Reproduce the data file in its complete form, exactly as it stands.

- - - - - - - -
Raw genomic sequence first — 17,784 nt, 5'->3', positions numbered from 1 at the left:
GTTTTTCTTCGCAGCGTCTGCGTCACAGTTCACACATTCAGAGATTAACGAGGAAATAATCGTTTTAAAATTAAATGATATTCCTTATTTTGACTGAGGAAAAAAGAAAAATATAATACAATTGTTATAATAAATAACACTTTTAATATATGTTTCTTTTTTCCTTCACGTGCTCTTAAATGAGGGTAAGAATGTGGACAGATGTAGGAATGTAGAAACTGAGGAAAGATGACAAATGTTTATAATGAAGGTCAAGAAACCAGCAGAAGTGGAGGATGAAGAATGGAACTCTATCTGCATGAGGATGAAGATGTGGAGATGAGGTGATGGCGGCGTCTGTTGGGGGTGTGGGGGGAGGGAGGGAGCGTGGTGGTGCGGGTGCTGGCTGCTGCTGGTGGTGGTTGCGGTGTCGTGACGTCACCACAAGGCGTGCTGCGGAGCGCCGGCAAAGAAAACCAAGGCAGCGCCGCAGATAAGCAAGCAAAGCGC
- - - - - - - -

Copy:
Raw genomic sequence first — 17,784 nt, 5'->3', positions numbered from 1 at the left:
GTTTTTCTTCGCAGCGTCTGCGTCACAGTTCACACATTCAGAGATTAACGAGGAAATAATCGTTTTAAAATTAAATGATATTCCTTATTTTGACTGAGGAAAAAAGAAAAATATAATACAATTGTTATAATAAATAACACTTTTAATATATGTTTCTTTTTTCCTTCACGTGCTCTTAAATGAGGGTAAGAATGTGGACAGATGTAGGAATGTAGAAACTGAGGAAAGATGACAAATGTTTATAATGAAGGTCAAGAAACCAGCAGAAGTGGAGGATGAAGAATGGAACTCTATCTGCATGAGGATGAAGATGTGGAGATGAGGTGATGGCGGCGTCTGTTGGGGGTGTGGGGGGAGGGAGGGAGCGTGGTGGTGCGGGTGCTGGCTGCTGCTGGTGGTGGTTGCGGTGTCGTGACGTCACCACAAGGCGTGCTGCGGAGCGCCGGCAAAGAAAACCAAGGCAGCGCCGCAGATAAGCAAGCAAAGCGC